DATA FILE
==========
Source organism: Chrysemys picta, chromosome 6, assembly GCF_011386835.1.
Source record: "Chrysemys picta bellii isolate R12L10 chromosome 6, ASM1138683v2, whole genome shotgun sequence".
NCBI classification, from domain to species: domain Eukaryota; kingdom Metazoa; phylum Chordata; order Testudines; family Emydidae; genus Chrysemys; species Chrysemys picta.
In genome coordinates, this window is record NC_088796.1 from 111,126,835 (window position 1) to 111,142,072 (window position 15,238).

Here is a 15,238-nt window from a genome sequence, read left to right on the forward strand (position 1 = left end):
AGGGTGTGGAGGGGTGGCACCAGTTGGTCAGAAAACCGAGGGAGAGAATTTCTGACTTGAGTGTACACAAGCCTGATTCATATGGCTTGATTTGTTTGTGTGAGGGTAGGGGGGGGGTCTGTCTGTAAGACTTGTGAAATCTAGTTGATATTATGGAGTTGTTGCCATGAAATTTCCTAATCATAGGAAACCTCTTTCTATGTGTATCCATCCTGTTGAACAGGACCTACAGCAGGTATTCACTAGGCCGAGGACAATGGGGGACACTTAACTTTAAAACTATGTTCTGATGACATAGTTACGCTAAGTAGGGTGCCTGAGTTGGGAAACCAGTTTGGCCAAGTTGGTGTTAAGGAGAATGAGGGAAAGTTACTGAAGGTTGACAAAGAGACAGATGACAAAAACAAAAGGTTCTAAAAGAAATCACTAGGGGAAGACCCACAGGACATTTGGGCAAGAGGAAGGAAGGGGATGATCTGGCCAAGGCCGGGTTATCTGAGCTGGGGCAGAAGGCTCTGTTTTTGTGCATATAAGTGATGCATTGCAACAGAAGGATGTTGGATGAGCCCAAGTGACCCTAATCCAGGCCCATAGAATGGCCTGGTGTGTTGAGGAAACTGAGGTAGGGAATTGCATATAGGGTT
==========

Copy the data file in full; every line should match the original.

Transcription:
Source organism: Chrysemys picta, chromosome 6, assembly GCF_011386835.1.
Source record: "Chrysemys picta bellii isolate R12L10 chromosome 6, ASM1138683v2, whole genome shotgun sequence".
NCBI classification, from domain to species: domain Eukaryota; kingdom Metazoa; phylum Chordata; order Testudines; family Emydidae; genus Chrysemys; species Chrysemys picta.
In genome coordinates, this window is record NC_088796.1 from 111,126,835 (window position 1) to 111,142,072 (window position 15,238).

Here is a 15,238-nt window from a genome sequence, read left to right on the forward strand (position 1 = left end):
AGGGTGTGGAGGGGTGGCACCAGTTGGTCAGAAAACCGAGGGAGAGAATTTCTGACTTGAGTGTACACAAGCCTGATTCATATGGCTTGATTTGTTTGTGTGAGGGTAGGGGGGGGGTCTGTCTGTAAGACTTGTGAAATCTAGTTGATATTATGGAGTTGTTGCCATGAAATTTCCTAATCATAGGAAACCTCTTTCTATGTGTATCCATCCTGTTGAACAGGACCTACAGCAGGTATTCACTAGGCCGAGGACAATGGGGGACACTTAACTTTAAAACTATGTTCTGATGACATAGTTACGCTAAGTAGGGTGCCTGAGTTGGGAAACCAGTTTGGCCAAGTTGGTGTTAAGGAGAATGAGGGAAAGTTACTGAAGGTTGACAAAGAGACAGATGACAAAAACAAAAGGTTCTAAAAGAAATCACTAGGGGAAGACCCACAGGACATTTGGGCAAGAGGAAGGAAGGGGATGATCTGGCCAAGGCCGGGTTATCTGAGCTGGGGCAGAAGGCTCTGTTTTTGTGCATATAAGTGATGCATTGCAACAGAAGGATGTTGGATGAGCCCAAGTGACCCTAATCCAGGCCCATAGAATGGCCTGGTGTGTTGAGGAAACTGAGGTAGGGAATTGCATATAGGGTT